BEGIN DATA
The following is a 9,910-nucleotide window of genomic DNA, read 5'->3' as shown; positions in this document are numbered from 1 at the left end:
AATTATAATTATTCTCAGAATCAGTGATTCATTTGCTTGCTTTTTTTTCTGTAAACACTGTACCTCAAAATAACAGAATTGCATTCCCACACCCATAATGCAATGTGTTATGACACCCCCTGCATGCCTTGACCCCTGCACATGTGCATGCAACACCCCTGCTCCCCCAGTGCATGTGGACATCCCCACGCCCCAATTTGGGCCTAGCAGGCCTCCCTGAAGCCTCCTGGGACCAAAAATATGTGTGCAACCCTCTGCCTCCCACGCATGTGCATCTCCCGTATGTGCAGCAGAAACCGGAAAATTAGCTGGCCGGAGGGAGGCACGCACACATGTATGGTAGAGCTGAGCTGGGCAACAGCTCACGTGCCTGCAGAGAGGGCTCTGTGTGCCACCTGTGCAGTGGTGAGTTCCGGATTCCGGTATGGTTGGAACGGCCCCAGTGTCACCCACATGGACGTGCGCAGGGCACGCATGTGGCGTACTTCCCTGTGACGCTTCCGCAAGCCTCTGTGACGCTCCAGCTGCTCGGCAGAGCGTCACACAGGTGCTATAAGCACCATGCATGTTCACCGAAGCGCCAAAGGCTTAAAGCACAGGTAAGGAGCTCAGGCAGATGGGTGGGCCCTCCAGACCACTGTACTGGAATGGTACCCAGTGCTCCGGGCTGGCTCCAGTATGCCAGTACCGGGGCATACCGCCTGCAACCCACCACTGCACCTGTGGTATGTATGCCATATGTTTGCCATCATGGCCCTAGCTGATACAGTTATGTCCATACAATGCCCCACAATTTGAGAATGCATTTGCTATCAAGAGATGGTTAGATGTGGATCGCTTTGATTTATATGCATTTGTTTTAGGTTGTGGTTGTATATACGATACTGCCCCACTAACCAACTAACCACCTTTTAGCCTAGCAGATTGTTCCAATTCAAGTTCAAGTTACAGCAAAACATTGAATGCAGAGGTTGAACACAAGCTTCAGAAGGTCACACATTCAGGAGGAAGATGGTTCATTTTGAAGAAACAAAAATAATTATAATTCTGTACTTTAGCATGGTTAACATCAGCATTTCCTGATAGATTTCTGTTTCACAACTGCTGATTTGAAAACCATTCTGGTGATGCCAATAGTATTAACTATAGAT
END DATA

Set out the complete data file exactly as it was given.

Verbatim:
The following is a 9,910-nucleotide window of genomic DNA, read 5'->3' as shown; positions in this document are numbered from 1 at the left end:
AATTATAATTATTCTCAGAATCAGTGATTCATTTGCTTGCTTTTTTTTCTGTAAACACTGTACCTCAAAATAACAGAATTGCATTCCCACACCCATAATGCAATGTGTTATGACACCCCCTGCATGCCTTGACCCCTGCACATGTGCATGCAACACCCCTGCTCCCCCAGTGCATGTGGACATCCCCACGCCCCAATTTGGGCCTAGCAGGCCTCCCTGAAGCCTCCTGGGACCAAAAATATGTGTGCAACCCTCTGCCTCCCACGCATGTGCATCTCCCGTATGTGCAGCAGAAACCGGAAAATTAGCTGGCCGGAGGGAGGCACGCACACATGTATGGTAGAGCTGAGCTGGGCAACAGCTCACGTGCCTGCAGAGAGGGCTCTGTGTGCCACCTGTGCAGTGGTGAGTTCCGGATTCCGGTATGGTTGGAACGGCCCCAGTGTCACCCACATGGACGTGCGCAGGGCACGCATGTGGCGTACTTCCCTGTGACGCTTCCGCAAGCCTCTGTGACGCTCCAGCTGCTCGGCAGAGCGTCACACAGGTGCTATAAGCACCATGCATGTTCACCGAAGCGCCAAAGGCTTAAAGCACAGGTAAGGAGCTCAGGCAGATGGGTGGGCCCTCCAGACCACTGTACTGGAATGGTACCCAGTGCTCCGGGCTGGCTCCAGTATGCCAGTACCGGGGCATACCGCCTGCAACCCACCACTGCACCTGTGGTATGTATGCCATATGTTTGCCATCATGGCCCTAGCTGATACAGTTATGTCCATACAATGCCCCACAATTTGAGAATGCATTTGCTATCAAGAGATGGTTAGATGTGGATCGCTTTGATTTATATGCATTTGTTTTAGGTTGTGGTTGTATATACGATACTGCCCCACTAACCAACTAACCACCTTTTAGCCTAGCAGATTGTTCCAATTCAAGTTCAAGTTACAGCAAAACATTGAATGCAGAGGTTGAACACAAGCTTCAGAAGGTCACACATTCAGGAGGAAGATGGTTCATTTTGAAGAAACAAAAATAATTATAATTCTGTACTTTAGCATGGTTAACATCAGCATTTCCTGATAGATTTCTGTTTCACAACTGCTGATTTGAAAACCATTCTGGTGATGCCAATAGTATTAACTATAGAT